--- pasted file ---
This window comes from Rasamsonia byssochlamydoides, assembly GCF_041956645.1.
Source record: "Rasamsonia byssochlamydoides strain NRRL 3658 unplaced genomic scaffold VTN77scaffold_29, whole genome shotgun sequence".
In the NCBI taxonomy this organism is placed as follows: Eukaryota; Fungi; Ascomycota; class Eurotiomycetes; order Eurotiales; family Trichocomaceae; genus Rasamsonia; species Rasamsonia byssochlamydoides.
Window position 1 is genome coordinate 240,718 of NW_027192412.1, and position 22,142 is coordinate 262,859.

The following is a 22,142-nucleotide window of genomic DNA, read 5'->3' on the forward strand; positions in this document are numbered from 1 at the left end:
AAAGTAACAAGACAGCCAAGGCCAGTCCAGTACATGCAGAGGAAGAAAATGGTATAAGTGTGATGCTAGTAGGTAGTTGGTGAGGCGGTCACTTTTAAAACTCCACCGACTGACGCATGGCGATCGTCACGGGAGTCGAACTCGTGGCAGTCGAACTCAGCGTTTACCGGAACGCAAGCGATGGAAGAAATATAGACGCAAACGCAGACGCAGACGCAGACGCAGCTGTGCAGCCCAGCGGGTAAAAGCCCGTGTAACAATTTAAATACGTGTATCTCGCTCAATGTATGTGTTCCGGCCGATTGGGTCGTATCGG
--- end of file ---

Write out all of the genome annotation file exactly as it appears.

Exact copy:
This window comes from Rasamsonia byssochlamydoides, assembly GCF_041956645.1.
Source record: "Rasamsonia byssochlamydoides strain NRRL 3658 unplaced genomic scaffold VTN77scaffold_29, whole genome shotgun sequence".
In the NCBI taxonomy this organism is placed as follows: Eukaryota; Fungi; Ascomycota; class Eurotiomycetes; order Eurotiales; family Trichocomaceae; genus Rasamsonia; species Rasamsonia byssochlamydoides.
Window position 1 is genome coordinate 240,718 of NW_027192412.1, and position 22,142 is coordinate 262,859.

The following is a 22,142-nucleotide window of genomic DNA, read 5'->3' on the forward strand; positions in this document are numbered from 1 at the left end:
AAAGTAACAAGACAGCCAAGGCCAGTCCAGTACATGCAGAGGAAGAAAATGGTATAAGTGTGATGCTAGTAGGTAGTTGGTGAGGCGGTCACTTTTAAAACTCCACCGACTGACGCATGGCGATCGTCACGGGAGTCGAACTCGTGGCAGTCGAACTCAGCGTTTACCGGAACGCAAGCGATGGAAGAAATATAGACGCAAACGCAGACGCAGACGCAGACGCAGCTGTGCAGCCCAGCGGGTAAAAGCCCGTGTAACAATTTAAATACGTGTATCTCGCTCAATGTATGTGTTCCGGCCGATTGGGTCGTATCGG